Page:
“Journey for Justice” Revisited for the 80th Anniversary of EO 9066

April 13, 2022

The following is the THIRD & FINAL in a series of articles that features excerpts from John Tateishi’s speech delivered at the Arizona JACL Hall or our 75th Anniversary Day of Remembrance event, Journey for Justice. 

If you transpose that (the Japanese American incarceration experience) to post-9/11, what we were doing as an organization was really important. We were trying to calm the community down, throughout the country. A lot of our chapters were working with the media, were working with local law enforcement, with politicians, to try to make them understand: you cannot replicate what happened in 1942, because the consequences were so serious. My comment as I went to Washington to talk to members of Congress (and I only talked to the ones who advocated roundup and imprisonment). My comment to them was, ‘Well, you better have evidence, because if you don’t, you’re going to be in serious trouble, and the history books will note that. Because one thing is with Japanese Americans there were 120,000 of us. There are over seven million Muslim and Arabs in the United States. We asked for $20,000. We demanded $20,000. 

You can imagine the bill when they start coming back to you for reparations, and I guarantee the JACL will be a lead organization in that kind of a campaign, because we’ve been there; we know how to do this. And I would tell them, ‘There isn’t enough money in the United States Treasury to pay that kind of reparations, which you will have to do unless you can find specific evidence of wrongdoing by groups of Arabs or Muslims, or by single individuals. You can’t do this because they happen to look like them, or they happen to dress like them, or you don’t like their religion. That has nothing to do with anything.’ And so, we worked with the Congress, really heavily. Our presence was very noted in Congress. But the key to all of it, I think, I’ve always been convinced is: on the president’s cabinet, on President Bush’s cabinet, was one Japanese American, and you all know him. Norman Mineta. Norm would tell me the story about, he could just see it in their eyes. ‘Those bastards wanted to round up everybody. And I’m sitting in there looking at them, and my look is: I dare you. I just dare you to mention this.’ And of course, Norm was an instrumental, major, major part of the redress campaign, on the bill that got through the Congress. But that campaign was a campaign of the community. The JACL was the legal organization, and we were the ones who developed the strategy, to the displeasure of the community, and half of the organization (which hesitated? Cough cover) to pursue a commission strategy because it was the way we would publicize what happened to us. It would be an instrument that would serve several functions, the two most important of which was that it would establish a public record by the government that this was done and it was wrong. It would also create a body of recommendations to remedy the conclusions, to support the conclusions. In addition to that, as Daniel Inouye told me when we were trying to make that decision, that we would get more publicity with a commission if we did this right, than the JACL could possibly afford to pay for. And he was right on every count about the commission. It did establish the record, it did create the recommendations, and the publicity was nationwide, it was worldwide. I was getting reports from places like France, and Germany, England that there was a story about these hearings, about the internment. Did you know anything about it? And curiously enough, as an aside, I never got anything from Japan. And we had a chapter there.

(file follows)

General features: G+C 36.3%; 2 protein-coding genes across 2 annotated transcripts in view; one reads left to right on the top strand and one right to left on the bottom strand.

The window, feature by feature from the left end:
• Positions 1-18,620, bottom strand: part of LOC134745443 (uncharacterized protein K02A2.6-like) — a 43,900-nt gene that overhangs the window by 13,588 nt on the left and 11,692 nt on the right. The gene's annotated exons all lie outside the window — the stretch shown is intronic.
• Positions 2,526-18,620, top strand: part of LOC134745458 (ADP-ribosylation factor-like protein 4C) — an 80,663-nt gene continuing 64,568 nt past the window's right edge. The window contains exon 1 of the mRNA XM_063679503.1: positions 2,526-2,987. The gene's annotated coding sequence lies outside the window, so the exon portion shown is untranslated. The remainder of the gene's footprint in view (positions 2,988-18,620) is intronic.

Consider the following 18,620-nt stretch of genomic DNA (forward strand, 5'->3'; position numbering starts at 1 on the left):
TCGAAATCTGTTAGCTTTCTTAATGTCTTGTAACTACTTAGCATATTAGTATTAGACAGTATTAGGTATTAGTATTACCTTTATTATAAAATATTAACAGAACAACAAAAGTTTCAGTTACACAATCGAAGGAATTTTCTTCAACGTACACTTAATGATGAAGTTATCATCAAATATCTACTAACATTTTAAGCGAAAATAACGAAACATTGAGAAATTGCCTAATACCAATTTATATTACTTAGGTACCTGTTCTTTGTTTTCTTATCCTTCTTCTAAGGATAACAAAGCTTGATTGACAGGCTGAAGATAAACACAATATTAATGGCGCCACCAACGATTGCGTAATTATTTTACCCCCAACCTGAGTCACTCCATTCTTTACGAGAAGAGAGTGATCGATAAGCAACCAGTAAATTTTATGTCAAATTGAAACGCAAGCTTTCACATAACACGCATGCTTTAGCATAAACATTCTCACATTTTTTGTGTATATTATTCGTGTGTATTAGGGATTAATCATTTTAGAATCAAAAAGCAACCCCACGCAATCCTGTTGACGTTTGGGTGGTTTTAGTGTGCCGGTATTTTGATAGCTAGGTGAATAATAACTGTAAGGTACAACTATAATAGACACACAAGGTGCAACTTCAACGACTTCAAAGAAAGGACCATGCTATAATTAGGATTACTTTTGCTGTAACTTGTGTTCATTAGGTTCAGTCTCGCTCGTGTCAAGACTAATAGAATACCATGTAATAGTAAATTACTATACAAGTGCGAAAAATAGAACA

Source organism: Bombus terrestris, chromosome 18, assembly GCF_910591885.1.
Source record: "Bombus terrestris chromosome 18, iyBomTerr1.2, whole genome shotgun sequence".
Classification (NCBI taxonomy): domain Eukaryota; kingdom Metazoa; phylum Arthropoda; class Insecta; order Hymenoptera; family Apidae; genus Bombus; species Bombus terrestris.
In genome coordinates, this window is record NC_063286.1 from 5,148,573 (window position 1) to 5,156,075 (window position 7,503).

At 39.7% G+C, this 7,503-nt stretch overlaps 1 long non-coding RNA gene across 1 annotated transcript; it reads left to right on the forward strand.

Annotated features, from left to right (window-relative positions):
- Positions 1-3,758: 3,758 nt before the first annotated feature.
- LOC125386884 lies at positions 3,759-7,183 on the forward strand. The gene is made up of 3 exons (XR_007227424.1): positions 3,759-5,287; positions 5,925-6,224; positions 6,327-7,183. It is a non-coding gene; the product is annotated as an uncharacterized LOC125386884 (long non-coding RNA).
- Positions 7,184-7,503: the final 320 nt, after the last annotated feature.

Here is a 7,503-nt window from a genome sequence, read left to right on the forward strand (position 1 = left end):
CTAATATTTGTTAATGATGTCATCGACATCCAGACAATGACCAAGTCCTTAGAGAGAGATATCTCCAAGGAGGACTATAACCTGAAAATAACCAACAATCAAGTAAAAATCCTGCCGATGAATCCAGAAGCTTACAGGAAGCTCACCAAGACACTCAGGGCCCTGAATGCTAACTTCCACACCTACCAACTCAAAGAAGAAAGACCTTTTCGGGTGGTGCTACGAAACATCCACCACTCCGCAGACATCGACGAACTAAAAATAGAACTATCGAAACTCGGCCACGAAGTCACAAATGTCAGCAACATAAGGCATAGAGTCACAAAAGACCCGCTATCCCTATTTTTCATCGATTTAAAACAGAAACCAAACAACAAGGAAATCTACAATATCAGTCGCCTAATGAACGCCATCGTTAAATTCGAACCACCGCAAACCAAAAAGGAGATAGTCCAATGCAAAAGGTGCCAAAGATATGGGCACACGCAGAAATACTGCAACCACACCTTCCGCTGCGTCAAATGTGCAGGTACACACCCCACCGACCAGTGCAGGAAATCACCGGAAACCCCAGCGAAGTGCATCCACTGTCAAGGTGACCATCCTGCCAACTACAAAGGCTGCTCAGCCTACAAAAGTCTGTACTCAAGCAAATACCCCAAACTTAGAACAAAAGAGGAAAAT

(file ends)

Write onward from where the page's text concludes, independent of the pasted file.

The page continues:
John Tateishi and Norman Mineta at the 2019 National JACL Convention in Salt Lake City. 

(Photo: George Toshio Johnston)

But this created so much interest that 20 years later, there was no way the Congress or the American public could just forget about it, and ignore it. It wasn’t possible. And the threat always is, if you do the wrong thing, we will come back with the group that’s targeted, and make it right. And you don’t want that, because it’s going to cost too much money.